We recently got to try a Rad Power Bikes RadWagon, and the giant-sized bike is quite a thing. This substantial two-wheeler costs €1,799 all-in (about $2,000, £1,500, AU$3,000), which seems like a pretty good price, though spare/replacement battery packs are a considerable €599 (about $650, £500, AU$1,000) should you ever need one.
Nevertheless, you certainly get a lot for your money because the bike sports a strong design, good build quality and lots of quality components. The chainset, for example, is Shimano and that means you get silky smooth gear changes and dependability.
Other areas, like the beefy road tires with their K-Shield puncture-resistant linings that are made to handle heavy-duty scenarios add another level of comfort, while the front and rear disc brakes are great at stopping you and your weighty cargo. Handy when you’ve got a couple of kids and a bunch of shopping on board, for sure. Even the saddle is kind to your behind if you’re on the bike for any amount of time, while the overall riding position is upright, relaxed and really very enjoyable.
There’s some work to be done when the bike arrives however. While most of it is assembled, you’ll need to use the supplied toolkit to adjust the handlebars, add the pedals and also the running boards. You also need to put the front mudguard and headlight into position, and make all the other usual adjustments to ensure the ride height is right and so on. The front wheel, incidentally, is of the quick-release variety.
Oh, and there’s also a neat feature in the shape of the deflopilator spring. This is basically a spring that runs between the frame and the forks. It makes sense as cargo bikes carry heavier loads and the deflopilator stops your front wheel from turning too far and running out from underneath you if you’re stopped or are parking it up.
The double stand is another neat touch that means that bike really is secure when this has been dropped down. Another cool feature are the lights, with an LED rear brake strip that illuminates when you pull on either brake leaver. Brake lights on a pushbike!
Range and charging
Powering up the bike is easy enough, after you’ve charged the frame-mounted battery via the mains. You turn a key on the battery pack and then start the handlebar-mounted LCD display. This shows your speed, watts and there’s an odometer too so you can keep track of your mileage.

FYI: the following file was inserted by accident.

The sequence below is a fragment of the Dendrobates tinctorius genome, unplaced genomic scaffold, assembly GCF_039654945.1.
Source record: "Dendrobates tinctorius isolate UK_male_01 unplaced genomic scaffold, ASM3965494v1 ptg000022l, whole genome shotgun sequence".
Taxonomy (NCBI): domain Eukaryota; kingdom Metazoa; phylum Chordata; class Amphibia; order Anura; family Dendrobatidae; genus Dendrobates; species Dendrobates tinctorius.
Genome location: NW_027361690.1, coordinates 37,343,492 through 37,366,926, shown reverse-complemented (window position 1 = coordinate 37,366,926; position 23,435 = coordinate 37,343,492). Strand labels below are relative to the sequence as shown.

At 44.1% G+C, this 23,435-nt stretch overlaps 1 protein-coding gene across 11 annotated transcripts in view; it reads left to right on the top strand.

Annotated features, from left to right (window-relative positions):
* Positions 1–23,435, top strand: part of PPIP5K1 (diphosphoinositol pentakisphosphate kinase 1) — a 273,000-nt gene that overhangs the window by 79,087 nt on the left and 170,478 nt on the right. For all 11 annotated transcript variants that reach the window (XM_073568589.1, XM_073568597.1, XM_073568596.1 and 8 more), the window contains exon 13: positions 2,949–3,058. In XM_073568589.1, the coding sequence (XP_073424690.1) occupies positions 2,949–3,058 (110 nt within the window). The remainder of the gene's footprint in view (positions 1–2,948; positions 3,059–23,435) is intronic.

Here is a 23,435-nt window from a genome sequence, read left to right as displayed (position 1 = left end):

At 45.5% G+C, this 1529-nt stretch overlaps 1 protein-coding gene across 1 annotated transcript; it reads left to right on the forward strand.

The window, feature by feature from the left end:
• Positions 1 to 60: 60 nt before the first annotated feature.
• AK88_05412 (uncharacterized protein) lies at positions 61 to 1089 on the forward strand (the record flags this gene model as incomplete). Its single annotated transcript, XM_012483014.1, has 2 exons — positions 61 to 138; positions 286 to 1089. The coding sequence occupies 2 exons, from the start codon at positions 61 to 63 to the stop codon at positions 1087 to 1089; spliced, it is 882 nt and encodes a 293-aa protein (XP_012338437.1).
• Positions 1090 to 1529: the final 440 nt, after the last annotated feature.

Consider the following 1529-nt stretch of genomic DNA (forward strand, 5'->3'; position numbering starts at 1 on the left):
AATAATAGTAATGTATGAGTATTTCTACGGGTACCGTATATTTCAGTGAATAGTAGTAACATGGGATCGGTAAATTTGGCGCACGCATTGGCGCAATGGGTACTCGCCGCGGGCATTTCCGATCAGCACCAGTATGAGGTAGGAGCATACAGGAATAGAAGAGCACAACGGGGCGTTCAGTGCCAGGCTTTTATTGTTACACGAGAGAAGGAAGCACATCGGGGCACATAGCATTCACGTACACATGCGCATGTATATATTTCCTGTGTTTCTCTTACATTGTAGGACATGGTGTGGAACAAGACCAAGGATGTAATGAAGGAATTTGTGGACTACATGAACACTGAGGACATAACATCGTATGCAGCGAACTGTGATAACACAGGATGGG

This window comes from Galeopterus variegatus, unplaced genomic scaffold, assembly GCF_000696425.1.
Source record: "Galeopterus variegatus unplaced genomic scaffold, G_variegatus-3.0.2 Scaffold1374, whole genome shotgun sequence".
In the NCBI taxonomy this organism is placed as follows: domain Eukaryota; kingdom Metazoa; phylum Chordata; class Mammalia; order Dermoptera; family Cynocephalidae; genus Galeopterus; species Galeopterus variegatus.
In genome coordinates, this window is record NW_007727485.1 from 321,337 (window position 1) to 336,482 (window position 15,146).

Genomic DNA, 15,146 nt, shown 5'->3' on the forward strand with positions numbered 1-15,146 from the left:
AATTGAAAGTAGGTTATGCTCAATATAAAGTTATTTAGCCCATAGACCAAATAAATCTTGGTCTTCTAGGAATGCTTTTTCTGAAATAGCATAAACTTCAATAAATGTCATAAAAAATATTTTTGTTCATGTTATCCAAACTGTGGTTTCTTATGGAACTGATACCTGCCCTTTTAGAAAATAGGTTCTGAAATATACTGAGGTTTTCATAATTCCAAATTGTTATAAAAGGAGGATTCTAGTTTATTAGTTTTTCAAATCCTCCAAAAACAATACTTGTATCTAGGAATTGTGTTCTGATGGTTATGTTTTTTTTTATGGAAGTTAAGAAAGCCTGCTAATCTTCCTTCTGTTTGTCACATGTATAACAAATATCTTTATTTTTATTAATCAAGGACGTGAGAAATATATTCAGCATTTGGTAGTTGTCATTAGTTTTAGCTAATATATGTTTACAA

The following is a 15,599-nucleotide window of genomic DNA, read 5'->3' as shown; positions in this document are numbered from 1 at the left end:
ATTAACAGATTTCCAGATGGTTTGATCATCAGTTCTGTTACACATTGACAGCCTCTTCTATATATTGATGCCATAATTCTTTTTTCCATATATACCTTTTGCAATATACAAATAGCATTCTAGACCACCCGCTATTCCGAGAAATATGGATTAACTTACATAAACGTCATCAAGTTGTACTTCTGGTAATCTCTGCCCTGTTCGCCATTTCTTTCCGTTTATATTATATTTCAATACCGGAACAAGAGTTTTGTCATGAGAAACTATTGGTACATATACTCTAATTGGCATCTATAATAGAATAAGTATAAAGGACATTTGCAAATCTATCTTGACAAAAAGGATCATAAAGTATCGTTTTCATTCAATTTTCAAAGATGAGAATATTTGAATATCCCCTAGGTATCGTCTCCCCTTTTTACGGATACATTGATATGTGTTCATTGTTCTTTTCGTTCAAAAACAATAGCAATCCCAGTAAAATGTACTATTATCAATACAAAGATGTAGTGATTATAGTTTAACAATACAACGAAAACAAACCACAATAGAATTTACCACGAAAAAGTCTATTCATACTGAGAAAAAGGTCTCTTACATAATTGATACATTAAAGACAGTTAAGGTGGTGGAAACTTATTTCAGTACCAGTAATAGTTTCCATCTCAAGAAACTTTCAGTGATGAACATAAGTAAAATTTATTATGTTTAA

Power is shown with a bar/block design. Rad Power Bikes reckons you can expect between 40 and 72km on a charge, although that depends what you’re hauling around and which mode you’re in. Eco is obviously the way to go if you want ultimate battery economy. You even get USB power charging for good measure.
Don’t forget that the RadWagon is a regular bike too, so that seven-speed Shimano Acera drivetrain lets you do plain old pedalling if you prefer. That in itself is a good workout as you notice the extra weight of the bike. One thing you do notice is the length of the chain, which is lengthier than on a normal bike due to the long-wheelbase frame. We did wonder if this would be prone to stretching over time, although it’s too early to say. As for recharging, the battery took on average around five or six hours to get back to 100%.
Overall, we found the Rad Power Bikes RadWagon to be a great little (or should that be big) bike. While we got the impression that some of the component parts had been sourced from cheaper outlets in China, the overall feel is that this is a decent quality cargo bike. The price certainly reflects that. It’s a lot of fun too, handles surprisingly well even when you’ve got people or cargo on board and works well as just a pushbike if you’ve managed to drain the battery.
The RadWagon also comes in either bright orange or pearl white, and either incarnation is easy to spot, which is another bonus for any bicycle rider. Just be prepared for all the attention you’ll get when you rock up to your local supermarket.